Fair 35°

DC & federal officials presented design alternatives for an improved and expanded crossing of the Potomac River along the existing Long Bridge. Both designs feature a separate bike/pedestrian bridge.

DC & federal officials presented design alternatives for an improved and expanded crossing of the Potomac River along the existing Long Bridge. Both designs feature a separate bike/pedestrian bridge.

Gordon Chaffin/DC Commute Times
TrainMARC TrainVRE TrainBikeArlingtonDC

DC WILL REVIEW ENVIRONMENTAL IMPACTS OF NEW POTOMAC RAIL & BIKE BRIDGE

At a public hearing this week, officials from the Federal Rail Administration and DDOT presented design alternatives for an improved and expanded crossing of the Potomac River along the existing Long Bridge. Both designs feature a separate bike/pedestrian bridge North of the rail tracks that connects Virginia’s Long Bridge Park with the Mount Vernon Trail, then crosses to Ohio Drive in East Potomac Park. The next step for the Long Bridge Project is an environmental study through 2019, delivered in 2020. Funding has not been secured for construction.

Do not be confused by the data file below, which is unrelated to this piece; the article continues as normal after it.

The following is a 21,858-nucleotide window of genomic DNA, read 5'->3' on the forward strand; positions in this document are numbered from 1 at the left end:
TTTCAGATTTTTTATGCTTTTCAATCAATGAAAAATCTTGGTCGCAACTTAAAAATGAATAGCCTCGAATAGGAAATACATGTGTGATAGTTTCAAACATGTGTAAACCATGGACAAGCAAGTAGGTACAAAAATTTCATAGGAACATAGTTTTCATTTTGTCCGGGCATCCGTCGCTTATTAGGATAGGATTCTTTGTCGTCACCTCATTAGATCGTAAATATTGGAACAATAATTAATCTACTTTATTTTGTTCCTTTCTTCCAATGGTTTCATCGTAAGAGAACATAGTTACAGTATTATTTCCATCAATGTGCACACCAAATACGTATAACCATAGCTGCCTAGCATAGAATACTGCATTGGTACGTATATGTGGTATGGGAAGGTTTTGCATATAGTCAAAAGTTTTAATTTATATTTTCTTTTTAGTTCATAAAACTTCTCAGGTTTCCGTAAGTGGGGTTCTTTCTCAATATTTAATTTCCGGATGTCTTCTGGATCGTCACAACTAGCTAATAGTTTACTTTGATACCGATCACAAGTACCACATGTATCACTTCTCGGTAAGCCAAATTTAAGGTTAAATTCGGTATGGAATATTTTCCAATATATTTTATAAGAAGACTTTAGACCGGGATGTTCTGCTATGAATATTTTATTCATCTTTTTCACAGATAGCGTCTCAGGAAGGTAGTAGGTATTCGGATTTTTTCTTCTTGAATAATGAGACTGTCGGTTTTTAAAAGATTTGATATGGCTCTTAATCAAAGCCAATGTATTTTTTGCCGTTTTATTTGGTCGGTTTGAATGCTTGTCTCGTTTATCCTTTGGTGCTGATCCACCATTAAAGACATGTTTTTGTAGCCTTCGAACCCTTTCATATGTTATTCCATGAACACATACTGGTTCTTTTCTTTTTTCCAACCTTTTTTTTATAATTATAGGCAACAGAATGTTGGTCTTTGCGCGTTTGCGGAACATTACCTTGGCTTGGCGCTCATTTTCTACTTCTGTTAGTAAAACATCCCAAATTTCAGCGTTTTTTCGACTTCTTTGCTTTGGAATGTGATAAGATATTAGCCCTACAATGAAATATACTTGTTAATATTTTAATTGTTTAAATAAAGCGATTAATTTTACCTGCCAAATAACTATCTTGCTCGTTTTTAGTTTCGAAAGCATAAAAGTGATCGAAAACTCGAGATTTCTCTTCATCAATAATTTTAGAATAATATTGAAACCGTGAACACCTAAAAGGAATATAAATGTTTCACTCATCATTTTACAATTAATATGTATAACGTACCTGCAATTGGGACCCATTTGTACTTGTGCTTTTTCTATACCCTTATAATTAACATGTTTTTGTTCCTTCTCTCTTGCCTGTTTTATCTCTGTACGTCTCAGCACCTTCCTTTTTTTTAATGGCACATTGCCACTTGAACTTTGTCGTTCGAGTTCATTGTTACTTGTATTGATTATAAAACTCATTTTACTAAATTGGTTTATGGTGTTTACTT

Design Options for the New Long Bridge

From TheWashCycle:

“The plan is to expand the number of rail lines crossing the Potomac from two to four, and the options were to build two new bridges or build one new and rehabilitate the other. They chose the latter.”

During the presentation, project officials described the two new bridge option as more expensive with longer construction time (eight vs. five years), and more significant environmental impact.

Bike Commuters and Pedestrians Get a New Bridge Regardless

Again, TheWashCycle:

“In addition, they’re [project officials are] proposing to include a separate multi-use trail bridge connecting Long Bridge Park, the Mt. Vernon Trail and East Potomac Park as a potential Section 4(f) Mitigation. While DDOT wouldn’t say how likely it was that the MUT would be built, they noted that there was support from everyone relevant and no opposition. All they need is the money (and a project sponsor which will likely be DDOT).”

The next step for the Long Bridge Project is an environmental study through 2019, delivered in 2020.